Temple Stoellinger , L. Steven Smutko , Jessica M. Western COLLABORATION THROUGH NEPA: ACHIEVING A SOCIAL LICENSE TO OPERATE ON FEDERAL PUBLIC LANDS 39 Public Land & Resources Law Review 203 (2018) As demand and consumption of natural gas increases, so will drilling operations to extract the natural gas on federal public lands. Fueled by the shale gas revolution, natural gas drilling operations are now frequently taking place, not only in the highly documented urban settings, but also on federal public lands with high conservation value. The... 2018
Jessica Durney CRAFTING A STANDARD: ENVIRONMENTAL CRIMES AS CRIMES AGAINST HUMANITY UNDER THE INTERNationAL CRIMINAL COURT 24 Hastings Environmental Law Journal 413 (Summer, 2018) This paper will craft a framework through which the International Criminal Court (ICC) could begin prosecuting individuals for crimes against humanity under the Rome Statute for their actions against the environment. Despite the lack of environmental considerations in the prima facie language of the Rome Statute, the definition of crimes against... 2018
Suryapratim Roy DISTribUTION AS THE ORGANIZING PRINCIPLE OF ENVIRONMENTAL REGULATION 19 German Law Journal 649 (June 1, 2018) This Article argues that distributional concerns constitute the heart of environmental regulation; they are not restricted to pre-policy values or post-policy effects that need to dealt with. On the contrary, they characterize the selection of environmental policies, and their properties. Different interests, preferences, and values with respect to... 2018
Robert L. Fischman , Lydia Barbash-Riley EMPIRICAL ENVIRONMENTAL SCHOLARSHIP 44 Ecology Law Quarterly 767 (2018) The most important development in legal scholarship over the past quarter century has been the rise of empirical research. Drawing upon the traditions of legal realism and the law and economics movement, a variety of social science techniques have delivered fresh perspectives and punctured false claims. But environmental law has been slow to adopt... 2018
Jeffrey J. Minneti ENVIRONMENTAL GOVERNANCE AND THE GLOBAL SOUTH 43 William and Mary Environmental Law and Policy Review 83 (Fall, 2018) Over the last several decades, efforts to regulate the environment through traditional public law at national and international levels have stalled. In contrast, private environmental governance has flourished as nongovernmental entities have engaged in standard setting and assessment practices traditionally left to public government. This Article... 2018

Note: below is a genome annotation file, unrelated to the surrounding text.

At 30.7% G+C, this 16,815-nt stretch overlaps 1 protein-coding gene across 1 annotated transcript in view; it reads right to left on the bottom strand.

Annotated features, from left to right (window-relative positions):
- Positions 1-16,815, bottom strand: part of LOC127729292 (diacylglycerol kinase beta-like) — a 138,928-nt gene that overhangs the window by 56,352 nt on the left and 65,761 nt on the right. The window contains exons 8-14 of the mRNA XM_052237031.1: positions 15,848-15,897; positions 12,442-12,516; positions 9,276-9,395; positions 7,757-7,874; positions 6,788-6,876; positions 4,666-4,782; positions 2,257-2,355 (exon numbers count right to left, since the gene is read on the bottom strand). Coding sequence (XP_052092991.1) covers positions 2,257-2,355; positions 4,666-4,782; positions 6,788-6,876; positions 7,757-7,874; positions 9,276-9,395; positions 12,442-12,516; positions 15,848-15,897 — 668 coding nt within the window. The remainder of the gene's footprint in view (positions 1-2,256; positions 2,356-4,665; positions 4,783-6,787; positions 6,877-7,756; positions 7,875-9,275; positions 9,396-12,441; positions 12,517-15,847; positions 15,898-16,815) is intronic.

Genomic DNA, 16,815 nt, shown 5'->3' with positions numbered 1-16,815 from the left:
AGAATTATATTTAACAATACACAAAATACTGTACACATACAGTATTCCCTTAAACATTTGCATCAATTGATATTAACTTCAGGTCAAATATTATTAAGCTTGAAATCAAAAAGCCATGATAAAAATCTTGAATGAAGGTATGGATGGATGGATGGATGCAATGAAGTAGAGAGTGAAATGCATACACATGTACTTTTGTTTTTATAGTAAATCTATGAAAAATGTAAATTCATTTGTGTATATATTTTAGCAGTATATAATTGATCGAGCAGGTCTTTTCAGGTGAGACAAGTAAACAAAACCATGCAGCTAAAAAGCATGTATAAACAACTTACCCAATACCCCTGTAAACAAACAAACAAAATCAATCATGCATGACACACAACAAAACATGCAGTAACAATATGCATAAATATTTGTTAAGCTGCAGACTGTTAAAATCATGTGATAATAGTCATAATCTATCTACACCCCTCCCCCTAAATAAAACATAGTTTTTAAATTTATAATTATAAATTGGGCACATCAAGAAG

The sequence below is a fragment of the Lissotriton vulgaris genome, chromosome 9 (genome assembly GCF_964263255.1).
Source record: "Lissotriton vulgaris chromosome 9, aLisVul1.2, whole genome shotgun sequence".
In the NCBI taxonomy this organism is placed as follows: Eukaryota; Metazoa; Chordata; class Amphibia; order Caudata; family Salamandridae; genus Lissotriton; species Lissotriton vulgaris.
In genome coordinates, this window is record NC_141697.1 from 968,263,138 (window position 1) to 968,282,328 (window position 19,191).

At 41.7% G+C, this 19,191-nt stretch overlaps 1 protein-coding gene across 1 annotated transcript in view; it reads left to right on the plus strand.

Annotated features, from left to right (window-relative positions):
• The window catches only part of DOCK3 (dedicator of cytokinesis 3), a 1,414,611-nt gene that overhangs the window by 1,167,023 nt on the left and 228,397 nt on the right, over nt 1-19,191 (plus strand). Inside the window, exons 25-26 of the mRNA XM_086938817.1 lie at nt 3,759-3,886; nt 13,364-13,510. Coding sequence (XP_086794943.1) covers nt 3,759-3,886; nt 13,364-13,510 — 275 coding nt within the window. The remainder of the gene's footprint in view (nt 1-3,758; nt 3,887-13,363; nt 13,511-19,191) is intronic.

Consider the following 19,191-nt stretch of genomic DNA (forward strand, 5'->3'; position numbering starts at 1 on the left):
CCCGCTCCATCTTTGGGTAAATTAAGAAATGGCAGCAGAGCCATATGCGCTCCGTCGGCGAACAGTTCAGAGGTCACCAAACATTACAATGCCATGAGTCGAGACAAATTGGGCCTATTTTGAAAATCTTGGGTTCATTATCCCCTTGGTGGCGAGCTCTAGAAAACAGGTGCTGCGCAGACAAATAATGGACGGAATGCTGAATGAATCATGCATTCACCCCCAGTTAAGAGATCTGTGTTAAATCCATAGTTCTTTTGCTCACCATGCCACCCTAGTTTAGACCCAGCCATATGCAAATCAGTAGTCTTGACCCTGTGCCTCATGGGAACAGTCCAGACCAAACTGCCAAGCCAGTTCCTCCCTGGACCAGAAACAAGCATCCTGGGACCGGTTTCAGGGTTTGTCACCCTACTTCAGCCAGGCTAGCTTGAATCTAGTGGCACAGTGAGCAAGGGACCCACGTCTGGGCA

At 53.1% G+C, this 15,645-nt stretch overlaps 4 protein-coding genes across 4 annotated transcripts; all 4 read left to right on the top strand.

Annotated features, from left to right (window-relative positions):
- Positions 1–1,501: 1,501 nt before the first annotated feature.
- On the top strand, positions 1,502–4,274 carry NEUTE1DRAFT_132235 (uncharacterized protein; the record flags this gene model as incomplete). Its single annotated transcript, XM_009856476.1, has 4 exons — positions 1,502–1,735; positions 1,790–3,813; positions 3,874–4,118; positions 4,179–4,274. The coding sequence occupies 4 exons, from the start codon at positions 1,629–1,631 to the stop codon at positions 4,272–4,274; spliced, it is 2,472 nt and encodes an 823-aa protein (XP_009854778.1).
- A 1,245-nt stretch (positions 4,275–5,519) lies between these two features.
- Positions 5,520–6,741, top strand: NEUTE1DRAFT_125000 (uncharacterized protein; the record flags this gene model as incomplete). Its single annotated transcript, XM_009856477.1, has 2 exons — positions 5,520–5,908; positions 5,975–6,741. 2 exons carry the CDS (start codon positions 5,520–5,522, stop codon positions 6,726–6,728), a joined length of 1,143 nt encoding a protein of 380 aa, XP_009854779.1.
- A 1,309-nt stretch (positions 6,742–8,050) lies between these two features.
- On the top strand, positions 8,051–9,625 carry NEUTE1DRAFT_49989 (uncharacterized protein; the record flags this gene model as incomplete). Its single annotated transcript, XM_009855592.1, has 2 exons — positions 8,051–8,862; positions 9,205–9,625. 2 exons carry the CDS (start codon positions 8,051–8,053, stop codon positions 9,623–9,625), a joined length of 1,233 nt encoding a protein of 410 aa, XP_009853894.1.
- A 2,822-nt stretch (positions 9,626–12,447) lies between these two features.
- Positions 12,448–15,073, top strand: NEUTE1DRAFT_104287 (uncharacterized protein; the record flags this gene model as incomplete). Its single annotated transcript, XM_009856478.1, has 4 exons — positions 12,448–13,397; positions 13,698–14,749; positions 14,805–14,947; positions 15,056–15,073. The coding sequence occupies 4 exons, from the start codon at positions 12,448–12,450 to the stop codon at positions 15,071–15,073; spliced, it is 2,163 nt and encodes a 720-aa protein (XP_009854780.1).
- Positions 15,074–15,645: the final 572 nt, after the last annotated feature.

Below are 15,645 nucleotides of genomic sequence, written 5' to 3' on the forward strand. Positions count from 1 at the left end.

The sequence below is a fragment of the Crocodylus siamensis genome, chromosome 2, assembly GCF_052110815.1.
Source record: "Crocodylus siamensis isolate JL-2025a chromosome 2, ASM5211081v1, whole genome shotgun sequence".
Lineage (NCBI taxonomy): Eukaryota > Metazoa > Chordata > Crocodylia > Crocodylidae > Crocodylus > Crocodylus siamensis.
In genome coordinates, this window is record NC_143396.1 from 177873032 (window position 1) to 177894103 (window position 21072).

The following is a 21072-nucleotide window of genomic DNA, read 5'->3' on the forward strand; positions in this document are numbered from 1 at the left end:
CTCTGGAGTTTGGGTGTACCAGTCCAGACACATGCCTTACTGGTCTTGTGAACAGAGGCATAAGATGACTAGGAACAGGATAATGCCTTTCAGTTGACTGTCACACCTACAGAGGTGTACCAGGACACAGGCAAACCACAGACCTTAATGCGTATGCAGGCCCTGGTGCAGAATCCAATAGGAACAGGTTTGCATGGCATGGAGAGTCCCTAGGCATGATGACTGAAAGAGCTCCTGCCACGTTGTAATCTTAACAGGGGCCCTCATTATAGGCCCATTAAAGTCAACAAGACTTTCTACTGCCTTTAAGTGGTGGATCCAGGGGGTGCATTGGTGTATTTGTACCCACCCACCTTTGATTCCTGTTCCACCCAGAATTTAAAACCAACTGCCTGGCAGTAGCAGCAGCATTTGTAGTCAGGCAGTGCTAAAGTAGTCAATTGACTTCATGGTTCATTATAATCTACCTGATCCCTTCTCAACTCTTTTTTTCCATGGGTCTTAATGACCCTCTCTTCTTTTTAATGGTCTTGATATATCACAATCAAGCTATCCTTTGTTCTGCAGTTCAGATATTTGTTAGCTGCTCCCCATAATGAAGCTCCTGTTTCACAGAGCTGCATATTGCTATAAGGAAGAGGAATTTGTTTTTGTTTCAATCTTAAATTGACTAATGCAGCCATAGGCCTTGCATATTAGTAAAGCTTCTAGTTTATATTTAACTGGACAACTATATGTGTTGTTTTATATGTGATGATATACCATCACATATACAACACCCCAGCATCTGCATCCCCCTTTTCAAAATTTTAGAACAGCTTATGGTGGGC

Erin E. Mette ENVIRONMENTAL INJUSTICE IN MICHIGAN AIR PERMITTING 63 Wayne Law Review 385 (Winter, 2018) I. Introduction. 385 II. Background. 387 A. Sources of Air Pollution in Southeast Michigan. 388 B. Health and Environmental Concerns for Residents. 390 C Environmental Racism and Injustice. 392 D. Current Structure of Air Pollution Regulations in Michigan. 394 1. Federal Regulations. 395 2. State and Local Regulations. 395 III. Analysis. 397 A.... 2018
Jeremy Orr ENVIRONMENTAL JUSTICE ACT OF 2017: A FIGHTING CHANCE FOR FRONTLINE COMMUNITIES 24 Hastings Environmental Law Journal 303 (Summer, 2018) Since the release of the United Church of Christ's landmark Toxic Wastes and Race in the United States report in 1987 and the 1992 release of the U.S. Environmental Protection Agency's (EPA) Reducing Risk for All Communities report, our Federal Government has been well aware that the health of communities of color and the poor are... 2018
Mary Kathryn Nagle ENVIRONMENTAL JUSTICE AND TribAL SOVEREIGNTY: LESSONS FROM STANDING ROCK 127 Yale Law Journal Forum 667 (January 20, 2018) The environmental movement in the 1970s secured many landmark victories, including the passage of important legislation and the establishment of the EPA. However, these activists, while identifying critical environmental problems, failed fully to consider their cause. In particular, the environmental movement ignored the longstanding... 2018
Tamar Meshel ENVIRONMENTAL JUSTICE IN THE UNITED STATES: THE HUMAN RIGHT TO WATER 8 Washington Journal of Environmental Law & Policy 264 (July, 2018) Many low-income communities, communities of color, and indigenous communities in the United States are suffering from unequal access to safe and affordable water. This is partially the result of an ineffective and fragmented legal framework governing water issues in the country. In addition, the notion of a human right to water and sanitation,... 2018
Eric Jantz ENVIRONMENTAL RACISM WITH A FAINT GREEN GLOW 58 Natural Resources Journal 247 (Summer, 2018) For the last thirty years, environmental justice, that is, the equitable distribution of environmental pollution among all members of society, has informed environmental decision-making at every level of government. While most Federal agencies responsible for environmental regulation have taken meaningful steps to address the disparate impacts of... 2018